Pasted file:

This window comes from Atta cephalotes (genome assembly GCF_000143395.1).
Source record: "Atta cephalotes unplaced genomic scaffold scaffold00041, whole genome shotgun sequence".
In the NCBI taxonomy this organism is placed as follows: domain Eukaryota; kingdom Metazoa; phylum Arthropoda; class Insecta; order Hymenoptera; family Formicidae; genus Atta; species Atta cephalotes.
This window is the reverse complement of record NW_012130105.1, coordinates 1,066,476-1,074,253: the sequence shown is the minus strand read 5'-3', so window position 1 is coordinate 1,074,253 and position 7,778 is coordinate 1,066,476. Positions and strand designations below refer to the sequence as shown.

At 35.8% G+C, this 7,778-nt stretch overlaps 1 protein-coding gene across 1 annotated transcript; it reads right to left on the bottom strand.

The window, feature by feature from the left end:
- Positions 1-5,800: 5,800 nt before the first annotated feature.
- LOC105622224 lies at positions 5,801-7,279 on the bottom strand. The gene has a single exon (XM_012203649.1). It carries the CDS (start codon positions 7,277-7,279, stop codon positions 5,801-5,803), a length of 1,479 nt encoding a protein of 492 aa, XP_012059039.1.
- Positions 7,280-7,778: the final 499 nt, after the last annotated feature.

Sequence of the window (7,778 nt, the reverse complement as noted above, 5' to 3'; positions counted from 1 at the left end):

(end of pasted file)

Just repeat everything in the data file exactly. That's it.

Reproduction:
This window comes from Atta cephalotes (genome assembly GCF_000143395.1).
Source record: "Atta cephalotes unplaced genomic scaffold scaffold00041, whole genome shotgun sequence".
In the NCBI taxonomy this organism is placed as follows: domain Eukaryota; kingdom Metazoa; phylum Arthropoda; class Insecta; order Hymenoptera; family Formicidae; genus Atta; species Atta cephalotes.
This window is the reverse complement of record NW_012130105.1, coordinates 1,066,476-1,074,253: the sequence shown is the minus strand read 5'-3', so window position 1 is coordinate 1,074,253 and position 7,778 is coordinate 1,066,476. Positions and strand designations below refer to the sequence as shown.

At 35.8% G+C, this 7,778-nt stretch overlaps 1 protein-coding gene across 1 annotated transcript; it reads right to left on the bottom strand.

The window, feature by feature from the left end:
- Positions 1-5,800: 5,800 nt before the first annotated feature.
- LOC105622224 lies at positions 5,801-7,279 on the bottom strand. The gene has a single exon (XM_012203649.1). It carries the CDS (start codon positions 7,277-7,279, stop codon positions 5,801-5,803), a length of 1,479 nt encoding a protein of 492 aa, XP_012059039.1.
- Positions 7,280-7,778: the final 499 nt, after the last annotated feature.

Sequence of the window (7,778 nt, the reverse complement as noted above, 5' to 3'; positions counted from 1 at the left end):